Bahia Tortugas to Magdalena Bay- continuing our way!

YAY! Our first Tuna! Welcome aboard! All 20# of your healthy goodness!
One lonely sea lion to bid us farewell from Cedros.

26 October 2017

Ahhh Cedros!  You will always be a little piece of heaven for me.  The quiet peacefulness, your rugged terrain, and all the sea life, including the new life you showed in the rookeries.  During my stay here, I often wondered what it must be like for this island’s inhabitants. What would your life be like, what do you think about during the day, do you ever think of leaving this island with it’s harsh heat and dryness?  Do you know what you are missing in the world but the truth is, are you really missing anything?  Maybe your life is more peaceful without the things that we now feel stressed without.

As a parting gift, the fishing lure that was mocked numerous times for it’s robust size and dazzling eye-candy like colors, and your sea gifted us with three fish to fill our freezer.  You enabled me to experience making my first ceviche which I anxiously awaited doing.  You vindicated my choice of lures. And it was good.

Really?!?! Fog?!?! again?? at least it is warm.

We are off to Bahia Tortugas.  This is in the guidebooks as the last real place to get fuel or groceries until Cabo San Lucas.  It is also a stop over for the Baja-Ha-Ha.  Until the Baja-Ha-Ha, it is rumored that this sleepy fishing village is quiet and uneventful.  Little entertainment is to be found.  We have the “A” sail up for a bit as the waves and the wind are off our starboard stern.  Captain John says things just get better.  After Cedros Island, I am not sure how.  Nearing the entry point to Bahia Tortuga, what do we have here?  It’s late afternoon and we have…fog.  Now this is interesting.  Fog is not, I repeat, NOT my favorite. It is still daylight, and it is, oddly enough, warm out.  This may be doable.  I am not completely miserable as I was in the fog coming down the coast.  With the radar on, we make our entrance and the fog begins to lift.  One other Ketch sits far out in the bay.  We start to the west side of the dock for possible anchorage but decide on the east side of the dock as it seems like it would be less busy.  A few pangas and a large fishing boat bob merrily on their moorings.  All are adorned with fifteen pelicans or more.  The pelicans stand guard, lined up and almost shoulder to shoulder like soldiers all in a row.  Seagulls dot the sky and the water, relegated away from the boats and pelicans it seems.  The only dock, which extends out into the bay stands higher than one would imagine ever needed in this bay.  Fuel can be received a this dock in a med  (mediterranean) mooring style delivery.  It looks, well, a bit sketchy but who am I to say.  They have been doing this for years.  As we are setting the boat up for a short stay, the dingy from the other lone sailboat swings by.  It is one of the Canadian boats from Ensenada! Kirsten and Jerron (liberty taken with spelling of their names) came in this morning.  With a few beers in hand, they pulled up along side Bella and engaged us with various stories that had us wrapped up in laughter.  They had been here since the morning and had also noted the fog’s attempts to envelope the bay. The town is as sleepy and quiet as anticipated based upon their trip to town.  Little boys waving you down, yelling and telling you where to bring your dingy in for them to land you and then for a 1USD (preferably for each kid), will stand guard over your dingy.  All good things to know for the morning.  It’s movie night on Bella.  Popcorn and Captain Ron, always a favorite.

Somewhere out there is a boat. And a fisherman. And a whole lot of hungry birds that sound like a raging beehive.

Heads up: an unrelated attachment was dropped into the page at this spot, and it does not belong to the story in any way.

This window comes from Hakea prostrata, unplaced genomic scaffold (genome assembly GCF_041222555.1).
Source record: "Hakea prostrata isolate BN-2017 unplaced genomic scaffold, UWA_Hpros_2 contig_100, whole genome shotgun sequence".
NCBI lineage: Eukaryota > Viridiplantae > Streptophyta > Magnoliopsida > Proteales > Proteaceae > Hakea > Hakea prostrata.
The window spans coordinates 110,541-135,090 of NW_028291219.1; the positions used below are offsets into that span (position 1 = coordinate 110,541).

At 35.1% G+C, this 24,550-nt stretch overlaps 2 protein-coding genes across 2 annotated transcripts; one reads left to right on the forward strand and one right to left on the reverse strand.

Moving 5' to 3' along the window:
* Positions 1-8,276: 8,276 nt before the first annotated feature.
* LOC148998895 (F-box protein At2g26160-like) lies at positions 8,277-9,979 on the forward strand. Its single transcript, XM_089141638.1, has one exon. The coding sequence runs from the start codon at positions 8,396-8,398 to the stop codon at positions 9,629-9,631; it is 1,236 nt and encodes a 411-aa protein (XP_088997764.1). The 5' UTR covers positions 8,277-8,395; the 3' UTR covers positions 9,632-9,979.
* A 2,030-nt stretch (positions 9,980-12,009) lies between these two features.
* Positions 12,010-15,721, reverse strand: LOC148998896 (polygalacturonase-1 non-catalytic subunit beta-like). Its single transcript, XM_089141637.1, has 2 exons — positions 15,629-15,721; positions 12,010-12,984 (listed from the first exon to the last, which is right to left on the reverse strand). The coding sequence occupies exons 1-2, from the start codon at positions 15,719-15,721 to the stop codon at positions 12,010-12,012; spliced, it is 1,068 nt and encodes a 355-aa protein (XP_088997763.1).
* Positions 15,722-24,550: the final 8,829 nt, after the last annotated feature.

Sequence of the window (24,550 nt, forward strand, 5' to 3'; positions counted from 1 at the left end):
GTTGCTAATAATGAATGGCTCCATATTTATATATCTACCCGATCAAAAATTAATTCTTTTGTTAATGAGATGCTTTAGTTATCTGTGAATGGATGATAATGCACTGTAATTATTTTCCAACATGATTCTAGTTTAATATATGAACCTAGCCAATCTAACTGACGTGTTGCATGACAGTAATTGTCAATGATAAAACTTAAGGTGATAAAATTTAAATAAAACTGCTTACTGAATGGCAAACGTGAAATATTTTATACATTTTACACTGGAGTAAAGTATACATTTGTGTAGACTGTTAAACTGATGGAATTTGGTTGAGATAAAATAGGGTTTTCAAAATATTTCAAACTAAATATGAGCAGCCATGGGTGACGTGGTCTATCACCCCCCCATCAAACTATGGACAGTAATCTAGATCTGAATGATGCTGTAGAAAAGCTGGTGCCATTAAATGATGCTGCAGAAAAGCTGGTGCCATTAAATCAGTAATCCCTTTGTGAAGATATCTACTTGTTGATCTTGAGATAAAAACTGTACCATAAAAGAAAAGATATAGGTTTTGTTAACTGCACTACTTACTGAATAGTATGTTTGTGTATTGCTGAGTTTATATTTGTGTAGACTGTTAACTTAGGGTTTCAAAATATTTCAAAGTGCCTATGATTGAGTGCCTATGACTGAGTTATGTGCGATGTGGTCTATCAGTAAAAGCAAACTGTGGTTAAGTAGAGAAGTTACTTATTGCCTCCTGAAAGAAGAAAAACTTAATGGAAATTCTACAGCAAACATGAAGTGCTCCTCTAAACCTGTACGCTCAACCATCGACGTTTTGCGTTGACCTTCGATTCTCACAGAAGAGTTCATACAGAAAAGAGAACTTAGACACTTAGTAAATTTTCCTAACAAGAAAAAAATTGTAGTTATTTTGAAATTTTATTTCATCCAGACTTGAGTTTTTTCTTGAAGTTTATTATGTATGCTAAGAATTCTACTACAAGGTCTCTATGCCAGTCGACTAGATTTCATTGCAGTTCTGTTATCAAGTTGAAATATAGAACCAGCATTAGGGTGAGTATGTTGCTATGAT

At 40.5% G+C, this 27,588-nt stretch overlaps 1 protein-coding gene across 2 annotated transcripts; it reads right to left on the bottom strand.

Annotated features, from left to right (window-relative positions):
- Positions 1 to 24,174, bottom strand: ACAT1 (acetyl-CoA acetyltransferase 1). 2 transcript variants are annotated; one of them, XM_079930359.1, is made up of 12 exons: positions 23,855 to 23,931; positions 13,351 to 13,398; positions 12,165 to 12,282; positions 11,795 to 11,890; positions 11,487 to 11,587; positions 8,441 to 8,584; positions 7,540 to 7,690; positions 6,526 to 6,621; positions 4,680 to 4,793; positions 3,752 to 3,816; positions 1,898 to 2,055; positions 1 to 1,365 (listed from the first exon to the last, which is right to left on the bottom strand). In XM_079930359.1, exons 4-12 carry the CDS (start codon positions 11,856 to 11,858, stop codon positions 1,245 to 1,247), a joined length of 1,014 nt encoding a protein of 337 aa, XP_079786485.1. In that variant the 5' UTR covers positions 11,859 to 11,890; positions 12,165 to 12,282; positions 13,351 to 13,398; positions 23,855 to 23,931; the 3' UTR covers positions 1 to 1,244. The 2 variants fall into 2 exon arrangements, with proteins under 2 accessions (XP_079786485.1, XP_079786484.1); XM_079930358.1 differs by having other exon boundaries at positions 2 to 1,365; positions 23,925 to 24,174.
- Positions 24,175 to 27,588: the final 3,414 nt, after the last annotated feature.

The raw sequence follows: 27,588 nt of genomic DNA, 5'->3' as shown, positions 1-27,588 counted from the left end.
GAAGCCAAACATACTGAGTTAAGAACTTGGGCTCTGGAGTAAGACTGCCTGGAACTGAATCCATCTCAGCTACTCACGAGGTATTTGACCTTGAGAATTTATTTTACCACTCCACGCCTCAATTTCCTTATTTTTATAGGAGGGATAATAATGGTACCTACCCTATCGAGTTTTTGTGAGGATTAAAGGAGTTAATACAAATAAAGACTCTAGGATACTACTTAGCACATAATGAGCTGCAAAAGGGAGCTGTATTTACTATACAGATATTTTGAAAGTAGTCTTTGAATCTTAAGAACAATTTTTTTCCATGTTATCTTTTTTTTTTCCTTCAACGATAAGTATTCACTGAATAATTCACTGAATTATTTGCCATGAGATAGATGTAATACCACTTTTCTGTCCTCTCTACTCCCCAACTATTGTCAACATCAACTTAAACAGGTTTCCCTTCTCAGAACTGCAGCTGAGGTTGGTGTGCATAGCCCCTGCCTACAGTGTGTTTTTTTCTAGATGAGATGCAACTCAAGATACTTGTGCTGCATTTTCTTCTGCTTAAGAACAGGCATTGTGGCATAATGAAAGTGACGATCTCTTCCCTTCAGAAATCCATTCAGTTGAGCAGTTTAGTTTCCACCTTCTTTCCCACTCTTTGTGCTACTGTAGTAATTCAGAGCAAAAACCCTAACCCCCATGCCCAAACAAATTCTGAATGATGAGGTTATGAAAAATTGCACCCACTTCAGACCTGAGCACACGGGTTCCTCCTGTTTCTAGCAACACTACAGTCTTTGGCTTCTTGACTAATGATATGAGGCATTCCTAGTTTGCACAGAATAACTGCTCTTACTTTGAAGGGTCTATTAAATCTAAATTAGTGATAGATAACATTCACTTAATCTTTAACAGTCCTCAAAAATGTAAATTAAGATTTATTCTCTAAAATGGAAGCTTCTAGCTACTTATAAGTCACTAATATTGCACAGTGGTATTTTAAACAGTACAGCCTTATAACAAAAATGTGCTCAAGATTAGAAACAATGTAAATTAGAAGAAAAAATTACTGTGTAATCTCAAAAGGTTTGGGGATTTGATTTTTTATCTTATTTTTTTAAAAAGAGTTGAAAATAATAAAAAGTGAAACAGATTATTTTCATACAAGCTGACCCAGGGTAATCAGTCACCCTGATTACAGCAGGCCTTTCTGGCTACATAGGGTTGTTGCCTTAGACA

“Deb! Deb! Come out here, you have to see this!  Come out here!”  Somewhere in the what appeared to be the fisherman’s version of Alfred Hitchcock’s timeless classic “The Birds”.  The fisherman gathering sardines for bait to use with lobster season has all the pelicans and seals for miles around going crazy around his boat.  The buzzing in the air, the squawking and splashing is loud and fills the air.

Captain John and the beached dingy. Pedro is waiting for him.

We dingied to the dock where a couple of young lads, no more than eight or nine years old, begin to beckon us over towards the dock, then point to the beach with infamous two fingers pointing to their eyes and our then to our dingy.  Of course the mom in me wanted to ask why they weren’t in school.  They ran to the beach and as we approached, did not come out completely as described by others. It was a hard landing as the wave threw our dingy onto the beach. Lesson learned.  They took the painter line and said they would watch it  for a dollar and held out their hand.  An older guy came up behind then and asked what we needed. Fuel? Food? Somehow, Pedro became our self proclaimed personal guide.  Maria’s is the eatery right on the beach.  It is also where Enrique could be found. Enrique is The Godfather of fuel to the boaters.  $6.99/gallon. Diesel. What?  Yes, indeed. However, when you are the only game in town and this is the only real fuel stop then you can smile and wait.  They (the customer) will always be back.  As the customer, you suck it up and smile as you hand over your wallet.   We requested forty gallons.  It will be delivered tomorrow morning at 10 am.  Pedro waits quietly on the beach, ready to resume his role as our purser.  Groceries?  Onward we went.  He is a big guy, a quiet fellow who is bereft of of his right arm, some sort of amputation?    It seems he has a fairly defined occupation and he takes it seriously.  His English isn’t what the young kids are but he is able to understand our needs.  In my best attempt to make light conversation, I inadvertently switched the Spanish word for “Hot” with “Spicy” when discussing the air temperature.  This was after I used the word in Spanish for “Be Quiet”. Grocery store- check.  About $30USD. Fresh fruit, vegetables, Lucky Charms, and other necessary items  were purchased for the remainder of the trip to Cabo. John had Pedro find us another liquor store, hoping it might be cheaper.  Again, everything is brought in to this place.  We returned back to boat with our foods to unpack and store.  We broke the first cardinal rule of not bringing stuff onto the boat that had not been washed.  Ugh.  John doesn’t seem to think will be an issue and it frustrates me as I know how he will react (think elephant gun to shoot a pigeon response) if it were to happen.  The fear is cockroaches.  They are prolific in these areas and are boaters nemesis.  They lay their eggs in cardboard and the glue of paper labels on products as well as can hide in leafy parts of fruits/vegetbles.  I immediately prepared the sink with a Clorox/water bath and everything goes in it.  The cardboard didn’t make it off the combing and was quickly stashed in wet Clorox soaked plastic bags.  Which are prolific here as well.  Every time we try to pack our groceries into our “re-useable” backpacks, we receive the oddest looks .